La Monnaie is a symbol of excellenceMax Jadot
What is your firs memory of la Monnaie?
Max Jadot (CEO BNP Paribas Fortis): I first came into contact with la Monnaie through my position at Generale Bank, which has been one of la Monnaie’s loyal Corporate Partners for decades. My first memory dates to the eighties and Der Rosenkavalier by Richard Strauss.
Did you ever sing in a choir or play a musical instrument?
Absolutely. I played the piano, from the age of ten until I was sixteen. However, I was merely an amateur. I was fond of music even then, but a career playing the piano was lost on me.
When were you last moved to tears by a concert or an opera?
You’ll never really see me cry at a concert or an opera. However, I was deeply moved by the French cellist Victor Julien-Laferrière who won the Queen Elisabeth Competition, of which BNP is a proud patron as well, in 2017. A year later, I was lucky enough to experience him playing at a private concert. I must say that when Victor Julien-Laferrière plays the cello, it really cuts through the bone.
Why do you consider opera to be the most refined art form?
I love culture in all its facettes. I can be deeply touched by a visit to the opera but equally by strolling through a museum, reading a good book or attending a concert. However, opera is a typical example of a Gesamtensemble which is a determining factor for me. In addition to the soloists, you also have the singing of the choir, there’s the orchestra, the staging, and the sets. It’s a fantastic ensemble.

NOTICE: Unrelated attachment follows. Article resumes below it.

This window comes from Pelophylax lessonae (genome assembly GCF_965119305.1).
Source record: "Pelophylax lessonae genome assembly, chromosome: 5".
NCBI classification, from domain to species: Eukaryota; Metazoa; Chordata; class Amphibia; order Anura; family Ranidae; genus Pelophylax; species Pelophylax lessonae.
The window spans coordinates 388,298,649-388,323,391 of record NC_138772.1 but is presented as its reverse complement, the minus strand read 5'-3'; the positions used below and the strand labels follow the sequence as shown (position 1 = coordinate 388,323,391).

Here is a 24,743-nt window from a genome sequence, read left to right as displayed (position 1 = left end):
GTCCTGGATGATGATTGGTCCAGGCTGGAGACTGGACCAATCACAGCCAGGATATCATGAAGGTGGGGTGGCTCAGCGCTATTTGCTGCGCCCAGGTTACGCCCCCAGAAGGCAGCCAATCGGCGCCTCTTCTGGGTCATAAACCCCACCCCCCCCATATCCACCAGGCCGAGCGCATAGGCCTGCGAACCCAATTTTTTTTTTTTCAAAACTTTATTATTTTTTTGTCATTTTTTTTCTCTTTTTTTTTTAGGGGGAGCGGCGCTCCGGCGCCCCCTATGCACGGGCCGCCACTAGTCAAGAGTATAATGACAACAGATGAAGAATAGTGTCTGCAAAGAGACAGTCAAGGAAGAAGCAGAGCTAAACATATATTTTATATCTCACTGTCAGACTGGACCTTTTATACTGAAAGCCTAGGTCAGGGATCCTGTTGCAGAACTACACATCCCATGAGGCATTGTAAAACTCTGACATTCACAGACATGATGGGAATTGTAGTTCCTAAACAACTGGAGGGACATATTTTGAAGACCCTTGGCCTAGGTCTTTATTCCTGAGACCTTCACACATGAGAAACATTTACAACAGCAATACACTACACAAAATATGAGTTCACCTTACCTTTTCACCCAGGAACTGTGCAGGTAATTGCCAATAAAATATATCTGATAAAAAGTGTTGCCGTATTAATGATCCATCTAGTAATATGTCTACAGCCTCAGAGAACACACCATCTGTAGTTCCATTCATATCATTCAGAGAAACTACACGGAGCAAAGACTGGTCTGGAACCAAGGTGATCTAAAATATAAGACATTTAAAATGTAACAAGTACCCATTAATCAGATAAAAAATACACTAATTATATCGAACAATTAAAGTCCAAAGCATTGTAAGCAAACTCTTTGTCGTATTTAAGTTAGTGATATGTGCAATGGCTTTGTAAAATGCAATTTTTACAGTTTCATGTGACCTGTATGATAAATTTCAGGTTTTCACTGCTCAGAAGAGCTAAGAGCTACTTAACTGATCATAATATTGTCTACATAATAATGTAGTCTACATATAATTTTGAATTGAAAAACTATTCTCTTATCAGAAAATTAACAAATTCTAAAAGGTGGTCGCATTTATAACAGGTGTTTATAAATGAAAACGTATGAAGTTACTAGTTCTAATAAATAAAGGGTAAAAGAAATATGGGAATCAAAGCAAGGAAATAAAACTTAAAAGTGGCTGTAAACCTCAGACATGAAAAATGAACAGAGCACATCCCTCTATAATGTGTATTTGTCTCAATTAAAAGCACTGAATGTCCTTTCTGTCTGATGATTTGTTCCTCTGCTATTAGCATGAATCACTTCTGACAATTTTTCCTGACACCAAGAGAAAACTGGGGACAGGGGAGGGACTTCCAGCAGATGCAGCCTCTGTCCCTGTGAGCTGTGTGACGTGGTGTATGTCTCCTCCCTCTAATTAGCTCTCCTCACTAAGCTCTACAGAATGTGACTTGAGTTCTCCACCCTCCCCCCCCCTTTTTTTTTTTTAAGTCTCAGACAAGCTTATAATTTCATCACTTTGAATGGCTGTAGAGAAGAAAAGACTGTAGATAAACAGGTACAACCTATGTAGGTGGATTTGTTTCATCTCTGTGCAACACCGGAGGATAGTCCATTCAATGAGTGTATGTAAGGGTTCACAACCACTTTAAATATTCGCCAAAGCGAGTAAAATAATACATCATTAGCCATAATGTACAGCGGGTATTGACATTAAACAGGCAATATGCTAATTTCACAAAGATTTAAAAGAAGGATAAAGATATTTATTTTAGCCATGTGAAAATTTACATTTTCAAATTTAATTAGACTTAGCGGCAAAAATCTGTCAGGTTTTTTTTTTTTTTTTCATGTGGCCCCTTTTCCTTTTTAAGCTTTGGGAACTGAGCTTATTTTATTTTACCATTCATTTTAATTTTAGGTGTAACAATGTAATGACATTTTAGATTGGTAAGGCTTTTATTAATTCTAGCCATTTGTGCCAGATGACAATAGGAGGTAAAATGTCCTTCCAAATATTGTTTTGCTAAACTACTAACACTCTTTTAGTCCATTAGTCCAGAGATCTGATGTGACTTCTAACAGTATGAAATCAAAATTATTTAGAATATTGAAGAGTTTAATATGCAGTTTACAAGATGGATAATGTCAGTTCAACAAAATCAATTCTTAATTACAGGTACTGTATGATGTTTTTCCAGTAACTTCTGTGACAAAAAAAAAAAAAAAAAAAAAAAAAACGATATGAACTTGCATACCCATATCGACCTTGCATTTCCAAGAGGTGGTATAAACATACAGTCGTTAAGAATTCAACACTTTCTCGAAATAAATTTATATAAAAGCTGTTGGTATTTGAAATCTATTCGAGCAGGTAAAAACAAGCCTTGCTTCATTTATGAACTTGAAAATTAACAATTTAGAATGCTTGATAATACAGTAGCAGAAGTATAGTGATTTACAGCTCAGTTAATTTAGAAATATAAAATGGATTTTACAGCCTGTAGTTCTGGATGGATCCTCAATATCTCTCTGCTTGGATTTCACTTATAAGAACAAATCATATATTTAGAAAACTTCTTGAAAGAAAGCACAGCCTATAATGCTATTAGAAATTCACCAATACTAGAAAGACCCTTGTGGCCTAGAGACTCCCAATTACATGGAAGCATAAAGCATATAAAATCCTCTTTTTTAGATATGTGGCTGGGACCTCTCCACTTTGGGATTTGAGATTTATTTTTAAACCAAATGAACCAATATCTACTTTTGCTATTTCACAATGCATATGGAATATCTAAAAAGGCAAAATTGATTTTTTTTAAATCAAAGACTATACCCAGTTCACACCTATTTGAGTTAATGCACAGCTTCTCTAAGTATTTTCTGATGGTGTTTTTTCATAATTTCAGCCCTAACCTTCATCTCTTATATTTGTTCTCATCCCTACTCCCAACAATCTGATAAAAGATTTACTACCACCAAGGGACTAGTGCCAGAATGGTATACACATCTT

Which foreign opera houses have left a deep impression on you?
I’m afraid, I can’t say that there are many that left an impression. Even if I did visit a fair share of opera houses in France, Italy, and the United States. I really feel la Monnaie rises above and beyond all the others. To me, la Monnaie is a symbol of excellence.
Why should teenagers and young adults visit the opera more frequently?
That’s not an easy question to answer, because I understand that opera can seem daunting at first, especially for youngsters. You must prepare yourself in advance and some operas are very long, so it’s not an easy feat. On the other hand, once you’ve surpassed a threshold, a magical world unfolds itself before your eyes.
How do you see the role of culture in our society?
Culture is about joy. I realise that may sound a bit crazy during the pandemic, which is clearly a time of hardship for many cultural houses and their employees. But for me culture really expresses joy. A beautiful work like Beethoven’s Ninth Symphony brings joy to life. Or to use a proverb: a thing of beauty is a joy forever.
If you were allowed to conserve one opera forever, which one would you choose and why?
That’s an easy choice: La Traviata in the 2012 mise-en-scène by Andrea Breth. I have seen many versions of La Traviata, at la Monnaie and in other opera houses, but this version is by far the best. That is why – despite all the controversy – I have watched it three times, always with great pleasure.
Who should play the part of Max Jadot in an opera about your life?
That would be such an intriguing but also complex part to play that I might as well play it myself. On the condition that I’m allowed to tell it rather than sing it. Or play the piano for that matter. (laughs)